Water: Keep seedlings moist, but be careful not to drown or disrupt them. Watering from the bottom (filling trays under plant containers with water) works best; it directs moisture to the root zone and prevents puddling on the surface—a condition that could lead to damping off, a disease that causes seedlings to rot. Plants should be allowed to sit in water for no more than five minutes. Excess water that remains in trays after the soil has become saturated should promptly be removed.
Fertilizer: Young plants like food, but too much can harm them. Heffernan recommends applying a liquid fertilizer at a strength of one-quarter the prescribed amount. Use fish emulsion or other organic products.
If your containers become overcrowded, thin out the seedlings. This allows the more vigorous plants to grow without competition. Rather than pulling out unwanted seedlings and risking damage to the roots of the plants that will remain growing, Heffernan suggests that gardeners use small scissors to cut off the extras at soil level.
Plants not already in individual containers should be transplanted once two full sets of leaves have formed. Like the thinning process, this will stimulate the growth of more roots and improve needed air circulation. "Very gently lift the plant, being careful not to crush the stem cells," Heffernan says. "Transfer it to the new container where a transplant hole is already in place." Handle the leaves rather than the more fragile stem.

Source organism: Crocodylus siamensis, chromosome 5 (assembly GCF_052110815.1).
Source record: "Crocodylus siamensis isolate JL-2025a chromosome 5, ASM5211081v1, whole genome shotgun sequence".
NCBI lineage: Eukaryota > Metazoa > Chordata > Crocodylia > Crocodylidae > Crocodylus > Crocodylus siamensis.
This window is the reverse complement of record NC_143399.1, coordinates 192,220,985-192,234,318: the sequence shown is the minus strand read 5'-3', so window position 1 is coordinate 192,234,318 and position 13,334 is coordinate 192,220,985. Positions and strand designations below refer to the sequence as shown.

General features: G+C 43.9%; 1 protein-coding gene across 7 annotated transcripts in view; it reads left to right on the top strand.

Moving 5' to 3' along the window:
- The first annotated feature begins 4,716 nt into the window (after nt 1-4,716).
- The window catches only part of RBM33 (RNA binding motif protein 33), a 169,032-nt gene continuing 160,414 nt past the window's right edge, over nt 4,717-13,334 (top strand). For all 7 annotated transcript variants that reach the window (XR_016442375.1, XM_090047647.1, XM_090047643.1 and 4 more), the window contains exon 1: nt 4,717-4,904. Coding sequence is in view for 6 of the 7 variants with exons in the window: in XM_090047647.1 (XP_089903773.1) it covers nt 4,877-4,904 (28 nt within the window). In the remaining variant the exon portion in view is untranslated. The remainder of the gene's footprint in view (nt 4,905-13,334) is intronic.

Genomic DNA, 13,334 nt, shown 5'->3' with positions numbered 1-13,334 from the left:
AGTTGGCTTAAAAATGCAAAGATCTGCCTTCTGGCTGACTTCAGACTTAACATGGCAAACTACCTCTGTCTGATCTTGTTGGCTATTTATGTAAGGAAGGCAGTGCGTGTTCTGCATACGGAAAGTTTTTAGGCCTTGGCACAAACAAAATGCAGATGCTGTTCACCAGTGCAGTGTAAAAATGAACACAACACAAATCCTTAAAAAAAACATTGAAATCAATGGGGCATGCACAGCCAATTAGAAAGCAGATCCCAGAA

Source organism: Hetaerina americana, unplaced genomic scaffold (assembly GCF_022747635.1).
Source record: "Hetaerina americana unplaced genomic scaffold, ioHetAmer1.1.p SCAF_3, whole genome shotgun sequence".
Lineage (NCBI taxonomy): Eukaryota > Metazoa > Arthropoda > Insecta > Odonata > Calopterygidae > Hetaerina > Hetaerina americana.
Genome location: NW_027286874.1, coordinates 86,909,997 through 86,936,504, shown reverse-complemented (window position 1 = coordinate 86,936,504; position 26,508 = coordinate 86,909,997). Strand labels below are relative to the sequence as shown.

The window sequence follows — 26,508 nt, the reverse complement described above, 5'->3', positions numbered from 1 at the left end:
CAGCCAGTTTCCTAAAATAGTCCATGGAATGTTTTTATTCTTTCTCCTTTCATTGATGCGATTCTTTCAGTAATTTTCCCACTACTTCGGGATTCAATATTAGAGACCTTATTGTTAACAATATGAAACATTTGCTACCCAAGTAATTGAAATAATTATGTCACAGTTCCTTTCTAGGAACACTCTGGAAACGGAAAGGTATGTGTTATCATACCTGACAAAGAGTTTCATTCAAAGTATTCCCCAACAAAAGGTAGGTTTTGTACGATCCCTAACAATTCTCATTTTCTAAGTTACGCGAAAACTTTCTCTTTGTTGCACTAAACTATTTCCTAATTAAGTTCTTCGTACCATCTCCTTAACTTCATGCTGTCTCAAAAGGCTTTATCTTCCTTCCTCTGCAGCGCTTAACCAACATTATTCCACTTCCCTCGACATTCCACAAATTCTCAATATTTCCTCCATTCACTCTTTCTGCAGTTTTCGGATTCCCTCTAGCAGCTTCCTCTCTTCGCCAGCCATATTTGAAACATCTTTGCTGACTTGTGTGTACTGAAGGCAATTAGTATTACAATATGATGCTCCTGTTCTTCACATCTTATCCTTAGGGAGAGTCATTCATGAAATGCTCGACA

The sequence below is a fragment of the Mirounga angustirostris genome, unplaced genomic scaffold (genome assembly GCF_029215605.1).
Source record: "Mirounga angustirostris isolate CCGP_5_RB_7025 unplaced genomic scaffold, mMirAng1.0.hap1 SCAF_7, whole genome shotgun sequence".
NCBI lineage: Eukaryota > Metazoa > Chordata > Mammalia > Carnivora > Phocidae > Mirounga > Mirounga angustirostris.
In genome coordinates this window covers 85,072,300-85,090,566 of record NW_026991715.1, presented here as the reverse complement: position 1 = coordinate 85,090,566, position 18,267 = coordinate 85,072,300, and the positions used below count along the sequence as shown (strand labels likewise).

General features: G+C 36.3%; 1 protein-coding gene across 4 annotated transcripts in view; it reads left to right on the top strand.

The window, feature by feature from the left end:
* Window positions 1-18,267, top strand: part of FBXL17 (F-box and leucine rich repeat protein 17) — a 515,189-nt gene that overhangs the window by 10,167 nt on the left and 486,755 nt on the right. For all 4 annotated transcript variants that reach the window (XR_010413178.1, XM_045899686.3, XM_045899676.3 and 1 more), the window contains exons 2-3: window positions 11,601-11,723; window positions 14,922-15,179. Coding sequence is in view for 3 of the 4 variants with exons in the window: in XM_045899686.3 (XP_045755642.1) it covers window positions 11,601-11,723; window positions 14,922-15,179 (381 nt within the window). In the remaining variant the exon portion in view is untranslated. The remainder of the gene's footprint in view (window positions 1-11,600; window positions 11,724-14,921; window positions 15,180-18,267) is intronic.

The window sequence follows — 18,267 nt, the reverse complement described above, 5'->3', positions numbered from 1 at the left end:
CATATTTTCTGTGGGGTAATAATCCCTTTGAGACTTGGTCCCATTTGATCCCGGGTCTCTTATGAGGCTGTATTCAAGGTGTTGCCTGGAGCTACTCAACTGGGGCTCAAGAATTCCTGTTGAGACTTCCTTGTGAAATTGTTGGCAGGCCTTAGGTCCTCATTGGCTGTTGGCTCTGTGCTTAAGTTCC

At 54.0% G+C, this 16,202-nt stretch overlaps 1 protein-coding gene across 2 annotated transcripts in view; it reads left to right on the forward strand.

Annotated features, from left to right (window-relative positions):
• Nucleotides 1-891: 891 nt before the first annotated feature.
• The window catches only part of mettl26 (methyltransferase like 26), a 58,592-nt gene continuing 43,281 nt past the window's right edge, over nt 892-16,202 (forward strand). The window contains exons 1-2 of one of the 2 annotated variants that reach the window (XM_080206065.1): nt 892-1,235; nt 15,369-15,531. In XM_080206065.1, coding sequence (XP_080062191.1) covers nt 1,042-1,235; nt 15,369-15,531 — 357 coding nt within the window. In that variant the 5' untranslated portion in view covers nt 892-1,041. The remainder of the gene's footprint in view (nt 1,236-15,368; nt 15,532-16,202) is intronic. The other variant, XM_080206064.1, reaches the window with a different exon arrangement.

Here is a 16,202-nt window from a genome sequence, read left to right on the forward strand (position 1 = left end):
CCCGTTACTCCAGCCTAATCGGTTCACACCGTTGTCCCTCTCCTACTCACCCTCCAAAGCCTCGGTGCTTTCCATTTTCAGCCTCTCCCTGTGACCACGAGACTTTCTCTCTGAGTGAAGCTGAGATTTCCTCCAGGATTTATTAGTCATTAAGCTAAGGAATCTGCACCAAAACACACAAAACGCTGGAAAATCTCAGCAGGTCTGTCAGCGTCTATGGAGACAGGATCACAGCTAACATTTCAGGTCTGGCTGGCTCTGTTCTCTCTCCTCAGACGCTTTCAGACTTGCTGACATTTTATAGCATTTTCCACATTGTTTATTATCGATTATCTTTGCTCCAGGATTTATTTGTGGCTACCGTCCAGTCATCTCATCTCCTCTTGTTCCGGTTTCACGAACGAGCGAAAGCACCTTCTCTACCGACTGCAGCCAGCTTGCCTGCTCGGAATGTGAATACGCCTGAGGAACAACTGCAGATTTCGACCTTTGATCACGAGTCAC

Before moving your seedlings to their permanent garden spot, let them become acclimated to the outdoors. This process is known as hardening off. Set the plants outside for a few hours each day for a period of five to seven days, gradually increasing the amount of time you expose them to the elements—sun, wind and cooler temperatures.
When you're ready to plant outdoors, water the seedlings (this helps keep root balls intact) and the area where they will be planted. Choose a cloudy day for this transition to prevent the sun's heat from causing plant wilting.
"Plants do better when they don't have to stay on hold—when there is one continuous growth cycle," says Bruce Butterfield, director of research at the National Gardening Association. "It's easy to get excited about growing seeds indoors, but it's important not to start too early," he adds. "Make certain your plants have a place to go." Gardeners should know when they can plant outdoors (the frost-free date for their area) and plan accordingly.